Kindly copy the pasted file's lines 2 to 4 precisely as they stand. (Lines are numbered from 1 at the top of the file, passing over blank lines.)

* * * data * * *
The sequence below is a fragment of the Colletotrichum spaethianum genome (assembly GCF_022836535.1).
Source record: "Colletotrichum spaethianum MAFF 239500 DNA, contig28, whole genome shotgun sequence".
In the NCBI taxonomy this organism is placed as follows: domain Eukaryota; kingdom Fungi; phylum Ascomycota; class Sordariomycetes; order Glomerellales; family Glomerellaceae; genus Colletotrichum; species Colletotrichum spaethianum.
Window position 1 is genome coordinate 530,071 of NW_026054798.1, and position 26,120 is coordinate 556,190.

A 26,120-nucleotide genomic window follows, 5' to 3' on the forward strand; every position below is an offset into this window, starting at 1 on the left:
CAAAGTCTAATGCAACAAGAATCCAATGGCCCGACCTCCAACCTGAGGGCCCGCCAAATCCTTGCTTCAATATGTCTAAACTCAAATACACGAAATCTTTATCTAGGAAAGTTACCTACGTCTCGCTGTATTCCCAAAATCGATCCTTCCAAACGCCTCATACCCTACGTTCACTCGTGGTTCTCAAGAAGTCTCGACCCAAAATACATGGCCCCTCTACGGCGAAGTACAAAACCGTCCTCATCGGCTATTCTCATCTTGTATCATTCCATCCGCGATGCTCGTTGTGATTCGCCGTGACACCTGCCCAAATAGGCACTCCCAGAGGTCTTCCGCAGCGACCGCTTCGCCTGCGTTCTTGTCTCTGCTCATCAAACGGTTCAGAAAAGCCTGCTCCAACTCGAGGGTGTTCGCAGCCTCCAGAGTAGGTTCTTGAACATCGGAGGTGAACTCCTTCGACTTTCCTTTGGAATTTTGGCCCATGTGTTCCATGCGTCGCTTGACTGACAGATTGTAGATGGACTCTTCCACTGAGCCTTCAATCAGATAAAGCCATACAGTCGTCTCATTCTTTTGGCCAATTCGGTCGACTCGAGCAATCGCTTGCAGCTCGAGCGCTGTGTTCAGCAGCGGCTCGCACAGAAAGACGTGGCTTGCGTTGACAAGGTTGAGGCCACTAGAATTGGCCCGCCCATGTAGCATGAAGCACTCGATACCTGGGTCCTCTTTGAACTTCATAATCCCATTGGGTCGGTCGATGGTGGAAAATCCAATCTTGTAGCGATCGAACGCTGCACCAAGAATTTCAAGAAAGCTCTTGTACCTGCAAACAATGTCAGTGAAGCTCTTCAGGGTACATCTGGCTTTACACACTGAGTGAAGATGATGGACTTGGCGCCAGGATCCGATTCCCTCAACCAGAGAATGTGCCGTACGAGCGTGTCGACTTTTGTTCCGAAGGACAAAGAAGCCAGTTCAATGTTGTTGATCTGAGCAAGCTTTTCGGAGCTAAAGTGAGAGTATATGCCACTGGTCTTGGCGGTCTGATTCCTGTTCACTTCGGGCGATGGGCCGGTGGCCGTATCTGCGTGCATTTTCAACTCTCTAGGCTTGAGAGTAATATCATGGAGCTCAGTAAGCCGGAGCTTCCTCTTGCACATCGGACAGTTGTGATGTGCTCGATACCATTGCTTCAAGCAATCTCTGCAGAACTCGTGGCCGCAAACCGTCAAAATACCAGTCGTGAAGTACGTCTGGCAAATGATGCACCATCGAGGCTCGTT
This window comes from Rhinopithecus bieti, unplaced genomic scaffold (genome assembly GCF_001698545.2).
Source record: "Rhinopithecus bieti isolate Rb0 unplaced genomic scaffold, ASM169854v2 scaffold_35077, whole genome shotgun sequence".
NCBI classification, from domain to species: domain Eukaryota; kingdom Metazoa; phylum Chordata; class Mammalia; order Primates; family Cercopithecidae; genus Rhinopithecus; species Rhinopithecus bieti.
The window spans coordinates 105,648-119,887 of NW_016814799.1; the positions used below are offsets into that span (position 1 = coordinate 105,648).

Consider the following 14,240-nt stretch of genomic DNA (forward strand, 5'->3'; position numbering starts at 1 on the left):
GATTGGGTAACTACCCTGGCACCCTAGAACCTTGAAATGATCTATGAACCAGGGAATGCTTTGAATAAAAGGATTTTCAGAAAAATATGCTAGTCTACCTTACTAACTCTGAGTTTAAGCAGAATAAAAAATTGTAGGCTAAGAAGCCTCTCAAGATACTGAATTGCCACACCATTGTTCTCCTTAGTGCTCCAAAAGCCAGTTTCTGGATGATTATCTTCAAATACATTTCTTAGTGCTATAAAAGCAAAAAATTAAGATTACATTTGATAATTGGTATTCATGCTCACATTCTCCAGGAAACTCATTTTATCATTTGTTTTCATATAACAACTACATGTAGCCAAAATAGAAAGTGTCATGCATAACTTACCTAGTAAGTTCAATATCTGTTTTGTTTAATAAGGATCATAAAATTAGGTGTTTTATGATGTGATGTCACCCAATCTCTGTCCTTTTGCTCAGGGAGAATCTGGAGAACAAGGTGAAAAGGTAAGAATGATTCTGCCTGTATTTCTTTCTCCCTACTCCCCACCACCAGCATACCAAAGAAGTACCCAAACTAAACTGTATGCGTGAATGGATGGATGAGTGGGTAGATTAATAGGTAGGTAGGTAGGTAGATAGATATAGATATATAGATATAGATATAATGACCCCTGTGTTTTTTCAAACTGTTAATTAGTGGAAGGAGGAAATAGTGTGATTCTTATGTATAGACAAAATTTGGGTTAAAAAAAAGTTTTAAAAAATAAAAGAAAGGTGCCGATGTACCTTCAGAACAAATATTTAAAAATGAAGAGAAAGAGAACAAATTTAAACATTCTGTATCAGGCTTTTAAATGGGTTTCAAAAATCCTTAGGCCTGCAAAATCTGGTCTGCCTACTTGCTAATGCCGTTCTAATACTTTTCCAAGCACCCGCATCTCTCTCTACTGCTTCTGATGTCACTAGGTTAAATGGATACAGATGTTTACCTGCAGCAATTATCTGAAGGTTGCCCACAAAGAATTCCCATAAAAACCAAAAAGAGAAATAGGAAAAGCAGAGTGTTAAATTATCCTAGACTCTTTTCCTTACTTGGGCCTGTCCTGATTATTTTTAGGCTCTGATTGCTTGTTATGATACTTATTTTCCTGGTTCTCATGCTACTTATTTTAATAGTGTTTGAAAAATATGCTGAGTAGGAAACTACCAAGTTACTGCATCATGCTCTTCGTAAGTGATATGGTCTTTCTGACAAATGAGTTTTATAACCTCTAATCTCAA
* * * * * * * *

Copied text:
Source record: "Colletotrichum spaethianum MAFF 239500 DNA, contig28, whole genome shotgun sequence".
In the NCBI taxonomy this organism is placed as follows: domain Eukaryota; kingdom Fungi; phylum Ascomycota; class Sordariomycetes; order Glomerellales; family Glomerellaceae; genus Colletotrichum; species Colletotrichum spaethianum.
Window position 1 is genome coordinate 530,071 of NW_026054798.1, and position 26,120 is coordinate 556,190.